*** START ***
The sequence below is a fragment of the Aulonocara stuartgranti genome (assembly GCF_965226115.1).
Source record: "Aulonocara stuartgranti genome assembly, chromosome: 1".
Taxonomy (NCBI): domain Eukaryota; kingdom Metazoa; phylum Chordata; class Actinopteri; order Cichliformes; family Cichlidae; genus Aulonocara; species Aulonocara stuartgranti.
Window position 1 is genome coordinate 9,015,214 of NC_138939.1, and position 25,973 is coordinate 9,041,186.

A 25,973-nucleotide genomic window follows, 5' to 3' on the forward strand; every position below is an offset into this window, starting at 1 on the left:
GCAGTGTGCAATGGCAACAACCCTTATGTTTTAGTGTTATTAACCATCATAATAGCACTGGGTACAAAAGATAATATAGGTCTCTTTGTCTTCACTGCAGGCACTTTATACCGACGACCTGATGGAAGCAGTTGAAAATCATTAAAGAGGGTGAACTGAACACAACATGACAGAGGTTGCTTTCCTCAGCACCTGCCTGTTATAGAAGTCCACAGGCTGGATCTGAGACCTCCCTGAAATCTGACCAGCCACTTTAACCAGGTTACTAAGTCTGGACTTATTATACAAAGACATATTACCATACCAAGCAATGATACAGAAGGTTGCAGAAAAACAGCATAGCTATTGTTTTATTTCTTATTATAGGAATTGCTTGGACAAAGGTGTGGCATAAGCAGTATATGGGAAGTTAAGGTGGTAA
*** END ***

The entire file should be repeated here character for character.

The sequence below is a fragment of the Aulonocara stuartgranti genome (assembly GCF_965226115.1).
Source record: "Aulonocara stuartgranti genome assembly, chromosome: 1".
Taxonomy (NCBI): domain Eukaryota; kingdom Metazoa; phylum Chordata; class Actinopteri; order Cichliformes; family Cichlidae; genus Aulonocara; species Aulonocara stuartgranti.
Window position 1 is genome coordinate 9,015,214 of NC_138939.1, and position 25,973 is coordinate 9,041,186.

A 25,973-nucleotide genomic window follows, 5' to 3' on the forward strand; every position below is an offset into this window, starting at 1 on the left:
GCAGTGTGCAATGGCAACAACCCTTATGTTTTAGTGTTATTAACCATCATAATAGCACTGGGTACAAAAGATAATATAGGTCTCTTTGTCTTCACTGCAGGCACTTTATACCGACGACCTGATGGAAGCAGTTGAAAATCATTAAAGAGGGTGAACTGAACACAACATGACAGAGGTTGCTTTCCTCAGCACCTGCCTGTTATAGAAGTCCACAGGCTGGATCTGAGACCTCCCTGAAATCTGACCAGCCACTTTAACCAGGTTACTAAGTCTGGACTTATTATACAAAGACATATTACCATACCAAGCAATGATACAGAAGGTTGCAGAAAAACAGCATAGCTATTGTTTTATTTCTTATTATAGGAATTGCTTGGACAAAGGTGTGGCATAAGCAGTATATGGGAAGTTAAGGTGGTAA